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Carotid artery surgery vs. stent: A cardiovascular perspective

Authors

  • Imad A. Alhaddad MD

    Corresponding author
    1. Cardiovascular Division, Department of Internal Medicine, Johns Hopkins Hospital, Johns Hopkins University, Baltimore, Maryland
    • Cardiovascular Division, Johns Hopkins University, 600 North Wolfe Street, Carnegie 568, Baltimore, MD 21287
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Abstract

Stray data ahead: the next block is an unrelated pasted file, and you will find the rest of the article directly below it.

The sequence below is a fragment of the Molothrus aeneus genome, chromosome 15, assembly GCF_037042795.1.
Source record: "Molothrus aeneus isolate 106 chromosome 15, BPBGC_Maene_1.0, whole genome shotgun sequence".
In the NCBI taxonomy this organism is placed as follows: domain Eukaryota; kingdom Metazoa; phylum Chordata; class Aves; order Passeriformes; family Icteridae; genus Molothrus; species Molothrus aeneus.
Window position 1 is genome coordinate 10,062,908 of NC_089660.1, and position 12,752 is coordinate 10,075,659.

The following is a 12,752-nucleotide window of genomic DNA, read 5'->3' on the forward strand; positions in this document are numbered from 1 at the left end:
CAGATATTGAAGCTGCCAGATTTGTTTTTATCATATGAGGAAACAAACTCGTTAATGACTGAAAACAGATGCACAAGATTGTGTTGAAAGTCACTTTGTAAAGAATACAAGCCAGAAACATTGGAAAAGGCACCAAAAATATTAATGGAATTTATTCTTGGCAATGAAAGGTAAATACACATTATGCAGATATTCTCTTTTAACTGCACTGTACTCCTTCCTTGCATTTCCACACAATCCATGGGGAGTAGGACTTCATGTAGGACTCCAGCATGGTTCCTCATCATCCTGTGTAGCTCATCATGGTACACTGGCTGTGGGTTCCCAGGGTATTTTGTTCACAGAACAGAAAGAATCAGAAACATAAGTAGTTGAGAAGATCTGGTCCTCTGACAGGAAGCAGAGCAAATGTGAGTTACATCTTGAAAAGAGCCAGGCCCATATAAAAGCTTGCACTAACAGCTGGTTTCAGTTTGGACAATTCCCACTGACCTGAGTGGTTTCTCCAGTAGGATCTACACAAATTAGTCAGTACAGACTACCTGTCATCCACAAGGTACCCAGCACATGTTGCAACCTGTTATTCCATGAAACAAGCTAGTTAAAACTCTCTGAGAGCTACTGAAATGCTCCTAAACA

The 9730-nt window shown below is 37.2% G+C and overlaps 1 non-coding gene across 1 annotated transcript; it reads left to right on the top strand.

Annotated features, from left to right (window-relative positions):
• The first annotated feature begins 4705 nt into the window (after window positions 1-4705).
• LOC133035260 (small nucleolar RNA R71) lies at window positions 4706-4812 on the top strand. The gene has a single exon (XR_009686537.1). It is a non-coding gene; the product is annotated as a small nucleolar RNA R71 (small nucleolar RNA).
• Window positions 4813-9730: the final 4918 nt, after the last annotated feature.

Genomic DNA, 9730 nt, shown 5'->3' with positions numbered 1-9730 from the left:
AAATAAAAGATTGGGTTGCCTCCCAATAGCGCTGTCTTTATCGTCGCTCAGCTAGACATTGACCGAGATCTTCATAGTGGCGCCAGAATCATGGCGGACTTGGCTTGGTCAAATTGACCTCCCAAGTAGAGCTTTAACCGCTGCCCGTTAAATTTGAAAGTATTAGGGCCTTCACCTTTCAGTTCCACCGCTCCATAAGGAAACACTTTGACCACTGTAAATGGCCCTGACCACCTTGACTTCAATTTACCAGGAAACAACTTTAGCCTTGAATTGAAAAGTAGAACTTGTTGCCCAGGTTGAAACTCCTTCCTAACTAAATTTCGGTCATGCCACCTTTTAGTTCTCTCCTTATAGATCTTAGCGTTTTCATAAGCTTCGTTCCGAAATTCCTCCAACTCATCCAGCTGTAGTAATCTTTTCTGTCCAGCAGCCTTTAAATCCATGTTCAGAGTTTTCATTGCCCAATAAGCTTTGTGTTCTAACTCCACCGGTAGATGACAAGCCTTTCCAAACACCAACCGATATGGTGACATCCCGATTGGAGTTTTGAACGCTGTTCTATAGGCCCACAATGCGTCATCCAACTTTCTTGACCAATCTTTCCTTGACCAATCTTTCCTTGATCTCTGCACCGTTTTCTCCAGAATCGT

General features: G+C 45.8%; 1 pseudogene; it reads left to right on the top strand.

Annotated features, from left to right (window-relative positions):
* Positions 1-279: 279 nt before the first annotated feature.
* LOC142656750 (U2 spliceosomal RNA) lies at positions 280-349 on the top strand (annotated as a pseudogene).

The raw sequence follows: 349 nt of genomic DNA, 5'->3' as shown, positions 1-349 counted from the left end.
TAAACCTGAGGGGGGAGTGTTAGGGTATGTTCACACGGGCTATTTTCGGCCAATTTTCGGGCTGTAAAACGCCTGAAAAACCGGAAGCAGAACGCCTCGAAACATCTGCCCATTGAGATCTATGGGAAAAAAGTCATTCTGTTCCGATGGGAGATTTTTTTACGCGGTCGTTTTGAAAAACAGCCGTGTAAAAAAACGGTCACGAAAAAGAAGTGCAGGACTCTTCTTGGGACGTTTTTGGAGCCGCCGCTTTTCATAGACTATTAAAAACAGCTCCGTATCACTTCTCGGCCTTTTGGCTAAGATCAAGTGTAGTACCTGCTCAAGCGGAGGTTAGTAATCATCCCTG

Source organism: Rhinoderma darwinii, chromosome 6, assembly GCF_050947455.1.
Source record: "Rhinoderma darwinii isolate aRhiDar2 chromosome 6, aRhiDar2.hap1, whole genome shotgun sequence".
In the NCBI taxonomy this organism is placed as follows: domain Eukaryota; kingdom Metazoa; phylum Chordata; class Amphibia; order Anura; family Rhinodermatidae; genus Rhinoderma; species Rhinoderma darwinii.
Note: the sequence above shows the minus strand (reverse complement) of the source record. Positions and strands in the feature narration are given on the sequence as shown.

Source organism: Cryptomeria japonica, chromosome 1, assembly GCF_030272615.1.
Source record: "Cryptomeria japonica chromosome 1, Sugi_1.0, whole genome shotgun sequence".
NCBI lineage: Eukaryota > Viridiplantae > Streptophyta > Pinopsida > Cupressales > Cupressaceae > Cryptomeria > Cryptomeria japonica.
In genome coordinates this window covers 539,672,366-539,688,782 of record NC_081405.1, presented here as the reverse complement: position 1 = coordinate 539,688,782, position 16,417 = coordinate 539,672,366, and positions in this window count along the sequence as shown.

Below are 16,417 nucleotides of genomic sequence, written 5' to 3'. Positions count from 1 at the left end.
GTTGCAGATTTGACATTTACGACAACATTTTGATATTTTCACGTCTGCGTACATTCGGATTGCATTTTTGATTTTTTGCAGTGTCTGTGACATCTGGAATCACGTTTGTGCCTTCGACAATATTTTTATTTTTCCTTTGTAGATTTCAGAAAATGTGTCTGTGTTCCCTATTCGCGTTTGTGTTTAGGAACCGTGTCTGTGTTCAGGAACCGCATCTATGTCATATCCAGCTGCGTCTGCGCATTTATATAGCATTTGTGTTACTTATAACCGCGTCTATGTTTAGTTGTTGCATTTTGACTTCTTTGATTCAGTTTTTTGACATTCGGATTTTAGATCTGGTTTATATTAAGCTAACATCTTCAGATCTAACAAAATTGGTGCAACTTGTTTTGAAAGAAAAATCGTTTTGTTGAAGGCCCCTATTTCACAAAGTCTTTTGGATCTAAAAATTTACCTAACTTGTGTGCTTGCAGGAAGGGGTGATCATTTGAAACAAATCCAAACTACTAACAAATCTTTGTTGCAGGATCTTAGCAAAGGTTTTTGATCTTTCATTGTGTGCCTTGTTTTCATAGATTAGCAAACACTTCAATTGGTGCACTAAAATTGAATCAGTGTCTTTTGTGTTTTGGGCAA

Stroke is a major health catastrophe that is responsible for the third most common cause of death and the leading cause of disability. Carotid artery stenosis is an important cause of brain infarctions and the risk of stroke is directly related to the severity of carotid artery stenosis and to the presence of symptoms. Familiarity with different methods of measuring degrees of carotid artery stenosis is a key in understanding the role of revascularization of this disorder. Carotid endarterectomy (CEA), surgical removal of the carotid atherosclerotic plaque, is intended to prevent stroke in patients with carotid artery stenosis and currently the most commonly performed vascular procedure in the United States. Several randomized clinical trials had demonstrated the benefits of CEA in selected groups of patients with symptomatic and asymptomatic carotid artery stenosis. However, CEA can cause stroke, the very thing it intended to prevent, and is associated with significant perioperative complications such as those related to general anesthesia, cardiac or nerve injury. Moreover, several anatomical and medical conditions may limit candidates for CEA. Carotid artery stenting (CS) is an evolving and less invasive technique for carotid artery revascularization. Recent studies demonstrated that CS with embolic protection devices has become an alternative to CEA for high-surgical-risk patients and the procedure of choice for stenoses inaccessible by surgery. The role of CS in low risk patients awaits the completion of several ongoing studies. Catheter Cardiovasc Interv 2004;63:377–384. © 2004 Wiley-Liss, Inc.

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